My family owns a cottage on the Rappahannock River in Virginia. My grandfather spent his summers there as a child, as did my father, myself and then my children. It’s a peaceful place; set right on the water with a beautiful sandy beach. The cottage did not have many modern day conveniences. Even in 1960. There was a bathroom with a 1920’s claw-foot tub, toilet and sink. If you wanted to shower, you went outside to the bath house. There’s electricity and running water. That’s it. No television, no phone.
Instead, we were graced with old books, board games, a poker table and a screened porch which was the entire length of the house. There were creaky old wooden floors and all of the furniture was from the 1920’s. It was rustic and had that ‘old library’ smell. For me that was a bonus.
My grandfather passed away when I was sixteen years old. Nine years later, my father died as well.
One Friday afternoon I decided on a whim to spend the weekend at the cottage with my then 9-month old son. After packing, stopping for groceries and bait and making the 2 hour drive, my son and I were seated at the enormous table having dinner. Afterward, we retired to the porch where I rocked him in my arms and sang to him as we stared out over the moon-rippled water. It was a perfect evening.
My son began squirming in my arms, so I sat him down to crawl around on the floor. I began humming to myself and before I knew it, my son was nowhere to be found. Hearing the pitter-patter of his feet inside, I realized he had pulled himself up on something and was walking around it.
Going to investigate, my footsteps were abruptly halted by the loud crashing sound of the shutters on the windows upstairs. But there was no wind. Every fiber of my being bristled and to this day, I don’t really know why, but I am convinced it was my grandfather.
Having been startled by the noise, my pace quickened until I crossed the threshold from the porch into the house. I heard the ancient creaking of my grandfather’s rocking chair in motion and drew in a sharp breath, inhaling the ghostly scent of my grandmother’s cornbread. Turning toward the sound of the rocking chair, my heart leapt into my throat. My baby boy was sitting on my father’s lap, in my grandfather’s rocking chair. My father’s apparition did not appear as anything I would ever have thought a ghost would look like. He was as solid as you or me. However, his movements did not issue forth any sound at all, apart from the rocking chair. I could hear my son cooing, the rocking chair rocking and ambient noise. Everything else was silent, including the locusts and crickets outside. I couldn’t even hear the crash of the waves.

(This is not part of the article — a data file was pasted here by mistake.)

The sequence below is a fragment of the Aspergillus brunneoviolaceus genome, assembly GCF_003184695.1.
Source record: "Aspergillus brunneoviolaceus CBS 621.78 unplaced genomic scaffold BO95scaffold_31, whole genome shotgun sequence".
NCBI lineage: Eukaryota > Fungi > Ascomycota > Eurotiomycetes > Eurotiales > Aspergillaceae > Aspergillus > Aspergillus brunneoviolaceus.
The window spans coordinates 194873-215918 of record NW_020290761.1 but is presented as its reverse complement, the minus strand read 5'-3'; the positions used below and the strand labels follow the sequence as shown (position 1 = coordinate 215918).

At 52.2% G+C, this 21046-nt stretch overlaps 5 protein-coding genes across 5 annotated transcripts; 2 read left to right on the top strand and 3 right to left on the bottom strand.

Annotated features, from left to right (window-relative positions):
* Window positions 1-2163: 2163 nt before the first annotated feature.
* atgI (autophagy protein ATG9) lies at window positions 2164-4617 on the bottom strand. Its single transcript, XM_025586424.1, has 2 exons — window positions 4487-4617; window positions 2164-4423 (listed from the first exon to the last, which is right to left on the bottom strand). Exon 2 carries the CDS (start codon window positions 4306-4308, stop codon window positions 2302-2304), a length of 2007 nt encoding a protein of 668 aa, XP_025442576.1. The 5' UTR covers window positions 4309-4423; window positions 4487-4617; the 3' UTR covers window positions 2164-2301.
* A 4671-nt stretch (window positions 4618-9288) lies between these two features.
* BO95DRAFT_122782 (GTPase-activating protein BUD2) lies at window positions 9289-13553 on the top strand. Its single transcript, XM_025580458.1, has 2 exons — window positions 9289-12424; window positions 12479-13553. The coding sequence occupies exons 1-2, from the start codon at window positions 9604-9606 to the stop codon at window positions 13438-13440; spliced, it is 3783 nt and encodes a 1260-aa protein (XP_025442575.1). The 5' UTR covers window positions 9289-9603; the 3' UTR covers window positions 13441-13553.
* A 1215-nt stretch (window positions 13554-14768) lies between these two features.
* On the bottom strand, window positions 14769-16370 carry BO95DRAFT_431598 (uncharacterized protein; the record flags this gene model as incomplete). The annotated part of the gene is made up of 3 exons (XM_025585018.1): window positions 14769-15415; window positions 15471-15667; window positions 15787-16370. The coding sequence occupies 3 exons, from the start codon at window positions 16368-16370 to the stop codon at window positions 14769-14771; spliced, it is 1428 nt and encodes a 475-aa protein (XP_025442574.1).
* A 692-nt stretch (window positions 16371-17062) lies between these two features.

The dizziness that consumed me threatened to shut the lights off but somehow, didn’t. I looked directly into my father’s eyes. The emotion that was invoked simply by the softness on his face was almost unbearable.
“Dad” His name caught in my throat and swelled. “How can you possibly be here? Am I dreaming?”
Though my heart was pounding, there was a familiar tugging at the recesses of my memories. A wave of nostalgia cast me forward on its surge and refused to release me. It wrapped me in a blanket of gratefulness for having my father back, if only for a moment. Somehow, I knew this.
His steely blue eyes were softer now, ethereal almost. When he looked at me, it was as if he could read my thoughts. There was an almost imperceptible energy or frequency that I could feel inside my head.
“I can’t stay. I wanted to hold my grandson just once.” He spoke the words; they were audible, but his mouth did not move. Without even realizing it, my brows furrowed and that lump in my throat tightened.
“Why? Why can’t you stay for a little bit longer?”
“I can’t. I have to go.” He stood from the chair and edged closer to me, reaching out for me. I stepped into his embrace….and the next thing I remembered was waking up in the morning.
Some say I was dreaming. If I was, it was a lucid dream, at best. But deep down…I know the truth.
Rayne Cullen is the author of the upcoming series, ‘The Sea Hants’. She has also written and published several magazine articles and short stories. Rayne was born in Richmond, Virginia and now spends most of her time in Los Angeles and Montana, though she travels between the coasts frequently. Rayne is also a blogger and conducts interviews with both authors and musicians.
Rayne has also been a singer for over 30 years and has been fortunate enough to perform and record with various well known musicians. Though she is not in a band anymore, she is still a session vocalist and records and performs with several different artists. Rayne has also written over 150 songs, to date.